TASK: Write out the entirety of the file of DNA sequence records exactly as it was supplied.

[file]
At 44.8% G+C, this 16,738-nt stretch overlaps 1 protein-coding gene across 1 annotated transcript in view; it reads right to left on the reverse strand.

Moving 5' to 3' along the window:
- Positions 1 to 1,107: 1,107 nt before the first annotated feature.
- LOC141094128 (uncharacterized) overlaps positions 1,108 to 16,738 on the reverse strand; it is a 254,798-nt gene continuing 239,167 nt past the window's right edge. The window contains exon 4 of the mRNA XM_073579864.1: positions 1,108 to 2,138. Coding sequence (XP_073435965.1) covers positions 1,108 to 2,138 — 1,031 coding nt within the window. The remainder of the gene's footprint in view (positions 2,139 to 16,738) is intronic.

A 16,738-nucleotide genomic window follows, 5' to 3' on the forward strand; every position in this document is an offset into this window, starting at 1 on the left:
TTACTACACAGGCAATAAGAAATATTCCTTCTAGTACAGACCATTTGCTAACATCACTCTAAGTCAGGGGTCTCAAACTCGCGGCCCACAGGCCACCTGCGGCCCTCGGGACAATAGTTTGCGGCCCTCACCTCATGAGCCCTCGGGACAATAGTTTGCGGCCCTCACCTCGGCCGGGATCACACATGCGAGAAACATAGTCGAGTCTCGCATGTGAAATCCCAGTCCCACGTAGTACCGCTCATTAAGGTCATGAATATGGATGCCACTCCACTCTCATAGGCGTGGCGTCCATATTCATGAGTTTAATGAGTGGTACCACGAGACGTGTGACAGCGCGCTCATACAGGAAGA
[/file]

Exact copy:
At 44.8% G+C, this 16,738-nt stretch overlaps 1 protein-coding gene across 1 annotated transcript in view; it reads right to left on the reverse strand.

Moving 5' to 3' along the window:
- Positions 1 to 1,107: 1,107 nt before the first annotated feature.
- LOC141094128 (uncharacterized) overlaps positions 1,108 to 16,738 on the reverse strand; it is a 254,798-nt gene continuing 239,167 nt past the window's right edge. The window contains exon 4 of the mRNA XM_073579864.1: positions 1,108 to 2,138. Coding sequence (XP_073435965.1) covers positions 1,108 to 2,138 — 1,031 coding nt within the window. The remainder of the gene's footprint in view (positions 2,139 to 16,738) is intronic.

A 16,738-nucleotide genomic window follows, 5' to 3' on the forward strand; every position in this document is an offset into this window, starting at 1 on the left:
TTACTACACAGGCAATAAGAAATATTCCTTCTAGTACAGACCATTTGCTAACATCACTCTAAGTCAGGGGTCTCAAACTCGCGGCCCACAGGCCACCTGCGGCCCTCGGGACAATAGTTTGCGGCCCTCACCTCATGAGCCCTCGGGACAATAGTTTGCGGCCCTCACCTCGGCCGGGATCACACATGCGAGAAACATAGTCGAGTCTCGCATGTGAAATCCCAGTCCCACGTAGTACCGCTCATTAAGGTCATGAATATGGATGCCACTCCACTCTCATAGGCGTGGCGTCCATATTCATGAGTTTAATGAGTGGTACCACGAGACGTGTGACAGCGCGCTCATACAGGAAGA